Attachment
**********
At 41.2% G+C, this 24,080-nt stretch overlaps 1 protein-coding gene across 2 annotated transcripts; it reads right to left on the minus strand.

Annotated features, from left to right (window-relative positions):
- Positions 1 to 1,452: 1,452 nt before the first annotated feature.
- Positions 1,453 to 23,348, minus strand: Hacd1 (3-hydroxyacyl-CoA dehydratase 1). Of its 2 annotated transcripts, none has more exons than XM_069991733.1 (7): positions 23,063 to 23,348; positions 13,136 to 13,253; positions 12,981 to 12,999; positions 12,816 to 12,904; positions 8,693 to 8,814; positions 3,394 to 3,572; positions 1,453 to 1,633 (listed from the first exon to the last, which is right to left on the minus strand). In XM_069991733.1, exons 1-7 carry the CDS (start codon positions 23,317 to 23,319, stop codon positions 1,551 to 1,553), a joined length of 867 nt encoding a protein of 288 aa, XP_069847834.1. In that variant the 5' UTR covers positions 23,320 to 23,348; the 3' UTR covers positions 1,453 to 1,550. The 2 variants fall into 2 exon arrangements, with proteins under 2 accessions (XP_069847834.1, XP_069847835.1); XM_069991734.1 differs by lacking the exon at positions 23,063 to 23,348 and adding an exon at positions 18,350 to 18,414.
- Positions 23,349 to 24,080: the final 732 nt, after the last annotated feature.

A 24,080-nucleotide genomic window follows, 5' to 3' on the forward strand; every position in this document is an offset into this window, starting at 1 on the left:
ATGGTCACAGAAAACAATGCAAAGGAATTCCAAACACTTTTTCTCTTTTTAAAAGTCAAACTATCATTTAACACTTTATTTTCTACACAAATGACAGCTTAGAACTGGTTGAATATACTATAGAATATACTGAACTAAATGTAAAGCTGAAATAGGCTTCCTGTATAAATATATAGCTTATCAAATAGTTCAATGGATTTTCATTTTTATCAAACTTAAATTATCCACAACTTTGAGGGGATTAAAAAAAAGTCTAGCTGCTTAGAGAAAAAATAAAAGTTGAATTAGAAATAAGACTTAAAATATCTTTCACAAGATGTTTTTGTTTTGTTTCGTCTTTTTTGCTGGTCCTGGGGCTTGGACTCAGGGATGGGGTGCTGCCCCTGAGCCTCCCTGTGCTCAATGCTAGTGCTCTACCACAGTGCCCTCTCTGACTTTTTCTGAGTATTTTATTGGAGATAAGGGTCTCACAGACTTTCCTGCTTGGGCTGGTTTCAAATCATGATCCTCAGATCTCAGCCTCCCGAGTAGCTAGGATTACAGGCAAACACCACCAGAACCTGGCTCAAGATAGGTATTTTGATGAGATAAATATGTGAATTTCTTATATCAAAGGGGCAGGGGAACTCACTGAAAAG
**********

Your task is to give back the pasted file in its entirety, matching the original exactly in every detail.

At 41.2% G+C, this 24,080-nt stretch overlaps 1 protein-coding gene across 2 annotated transcripts; it reads right to left on the minus strand.

Annotated features, from left to right (window-relative positions):
- Positions 1 to 1,452: 1,452 nt before the first annotated feature.
- Positions 1,453 to 23,348, minus strand: Hacd1 (3-hydroxyacyl-CoA dehydratase 1). Of its 2 annotated transcripts, none has more exons than XM_069991733.1 (7): positions 23,063 to 23,348; positions 13,136 to 13,253; positions 12,981 to 12,999; positions 12,816 to 12,904; positions 8,693 to 8,814; positions 3,394 to 3,572; positions 1,453 to 1,633 (listed from the first exon to the last, which is right to left on the minus strand). In XM_069991733.1, exons 1-7 carry the CDS (start codon positions 23,317 to 23,319, stop codon positions 1,551 to 1,553), a joined length of 867 nt encoding a protein of 288 aa, XP_069847834.1. In that variant the 5' UTR covers positions 23,320 to 23,348; the 3' UTR covers positions 1,453 to 1,550. The 2 variants fall into 2 exon arrangements, with proteins under 2 accessions (XP_069847834.1, XP_069847835.1); XM_069991734.1 differs by lacking the exon at positions 23,063 to 23,348 and adding an exon at positions 18,350 to 18,414.
- Positions 23,349 to 24,080: the final 732 nt, after the last annotated feature.

A 24,080-nucleotide genomic window follows, 5' to 3' on the forward strand; every position in this document is an offset into this window, starting at 1 on the left:
ATGGTCACAGAAAACAATGCAAAGGAATTCCAAACACTTTTTCTCTTTTTAAAAGTCAAACTATCATTTAACACTTTATTTTCTACACAAATGACAGCTTAGAACTGGTTGAATATACTATAGAATATACTGAACTAAATGTAAAGCTGAAATAGGCTTCCTGTATAAATATATAGCTTATCAAATAGTTCAATGGATTTTCATTTTTATCAAACTTAAATTATCCACAACTTTGAGGGGATTAAAAAAAAGTCTAGCTGCTTAGAGAAAAAATAAAAGTTGAATTAGAAATAAGACTTAAAATATCTTTCACAAGATGTTTTTGTTTTGTTTCGTCTTTTTTGCTGGTCCTGGGGCTTGGACTCAGGGATGGGGTGCTGCCCCTGAGCCTCCCTGTGCTCAATGCTAGTGCTCTACCACAGTGCCCTCTCTGACTTTTTCTGAGTATTTTATTGGAGATAAGGGTCTCACAGACTTTCCTGCTTGGGCTGGTTTCAAATCATGATCCTCAGATCTCAGCCTCCCGAGTAGCTAGGATTACAGGCAAACACCACCAGAACCTGGCTCAAGATAGGTATTTTGATGAGATAAATATGTGAATTTCTTATATCAAAGGGGCAGGGGAACTCACTGAAAAG